MENU

Is Collection House Limited a buy at this share price?

Collection House Limited (ASX: CLH) has seen its share price sink by 27% so far in 2016, with most of the plunge coming from the debt collector’s half year results reported in February.

After falling to 93 cents, the share price has recovered to trade at $1.26 currently.

Speaking at the company’s AGM today, Chairman David Liddy acknowledged the 17% fall in net profit for the 2016 financial year (FY16), and the commencement of new CEO Anthony Rivas in July.

The company also admitted to underinvesting in Purchased debt ledgers (PDLs) – the lifeblood of a debt collector. Collection House only participated in 12 out of 75 PDL new bidding opportunities “due to perceived pricing issues”.

That action meant competitors like Credit Corp Group Limited (ASX: CCP) and Pioneer Credit Ltd (ASX: PNC) were given free rein in the PDL market.

The underinvestment also means that future years’ performance will be affected, as accounts can take some years to collect on. To fix that problem, Collection House says it has already exceeded the number of bids made in the 2016 financial year. The company expects to spend between $63 and $65 million in FY17 – above the $61.9 million spent in FY2016.

The company has also cut 76 roles to slash costs and increase productivity as part of its two-year plan. The company expects to generate sustained earnings per share growth by June 2018 and restore and exceed historical margins (earnings before interest and tax – EBIT, and net profit).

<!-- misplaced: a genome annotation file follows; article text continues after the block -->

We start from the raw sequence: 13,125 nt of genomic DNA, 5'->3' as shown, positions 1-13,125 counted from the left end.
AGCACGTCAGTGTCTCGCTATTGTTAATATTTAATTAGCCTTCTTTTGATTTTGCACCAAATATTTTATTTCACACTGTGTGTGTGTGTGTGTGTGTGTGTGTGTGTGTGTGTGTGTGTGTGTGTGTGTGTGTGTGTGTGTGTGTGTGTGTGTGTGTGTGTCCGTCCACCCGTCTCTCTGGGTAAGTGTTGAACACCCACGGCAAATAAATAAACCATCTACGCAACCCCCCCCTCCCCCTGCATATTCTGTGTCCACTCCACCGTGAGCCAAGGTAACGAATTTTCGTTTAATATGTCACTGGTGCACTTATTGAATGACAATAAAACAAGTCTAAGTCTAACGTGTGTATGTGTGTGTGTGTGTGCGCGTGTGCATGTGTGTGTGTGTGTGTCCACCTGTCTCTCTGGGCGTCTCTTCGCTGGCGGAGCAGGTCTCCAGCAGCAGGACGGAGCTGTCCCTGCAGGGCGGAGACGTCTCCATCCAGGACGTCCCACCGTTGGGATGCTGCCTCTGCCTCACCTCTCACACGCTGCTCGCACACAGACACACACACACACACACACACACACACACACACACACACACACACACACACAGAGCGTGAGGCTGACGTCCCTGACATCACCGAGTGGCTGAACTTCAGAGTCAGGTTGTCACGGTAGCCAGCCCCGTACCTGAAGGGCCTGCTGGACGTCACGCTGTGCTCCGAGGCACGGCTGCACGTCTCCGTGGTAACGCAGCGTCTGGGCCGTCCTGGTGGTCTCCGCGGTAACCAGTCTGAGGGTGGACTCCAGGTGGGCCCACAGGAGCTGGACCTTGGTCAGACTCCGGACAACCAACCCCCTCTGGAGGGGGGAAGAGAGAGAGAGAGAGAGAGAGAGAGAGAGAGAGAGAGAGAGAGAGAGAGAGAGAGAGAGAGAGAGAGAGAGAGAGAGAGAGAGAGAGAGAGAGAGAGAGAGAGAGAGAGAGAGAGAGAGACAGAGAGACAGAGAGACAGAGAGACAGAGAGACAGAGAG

The good news is that Collection House expects to report a net profit of around $20 million and earnings per share of 14-15 cents in FY17 – a better result than FY16.

With a market cap of ~$172 million at the current share price of $1.26, that represents a P/E ratio of just 8.6x. For comparison, Credit Corp trades on a trailing P/E of 18.8x, and Pioneer on 8.4x FY17 expected net profit.

Assuming Collection House maintains last years’ dividend of 7.8 cents, that represents a dividend yield of 6.2%.

Foolish takeaway

Fears that Collection House’s business was coming to an untimely end may have been greatly exaggerated, and this is one business investors might want to add to their watchlist.

How 1 Man Made 100x His Money After 50

Few know, that as Warren Buffett blew out the candles on his 50th birthday cake, he had just 1% of his current fortune. Think about it: At an age when most give up hope, Buffett was just getting started on the remaining 99% of his fortune. Goes to show you that it's never too late for you to potentially get rich. Which is why we've gathered the strategies we learned from Buffett, distilled them down to 11 simple lessons, and put it in an exclusive report for you to claim. Just click here to learn more about this handy investing guide.

Motley Fool writer/analyst Mike King doesn't own shares in any companies mentioned. You can follow Mike on Twitter @TMFKinga

The Motley Fool Australia has no position in any of the stocks mentioned. We Fools may not all hold the same opinions, but we all believe that considering a diverse range of insights makes us better investors. The Motley Fool has a disclosure policy. This article contains general investment advice only (under AFSL 400691). Authorised by Bruce Jackson.

Two New Stock Picks Every Month!

Not to alarm you, but you’re about to miss a very important event! Chief Investment Advisor Scott Phillips and his team at Motley Fool Share Advisor are about to reveal their latest official stock recommendation. The premium “buy alert” will be unveiled to members and you can be among the first to act on the tip.

Don’t let this opportunity pass you by – this is your chance to get in early!

Simply enter your email now to find out how you can get instant access.

By clicking this button, you agree to our Terms of Service and Privacy Policy. We will use your email address only to keep you informed about updates to our website and about other products and services we think might interest you. You can unsubscribe from Take Stock at anytime. Please refer to our Financial Services Guide (FSG) for more information.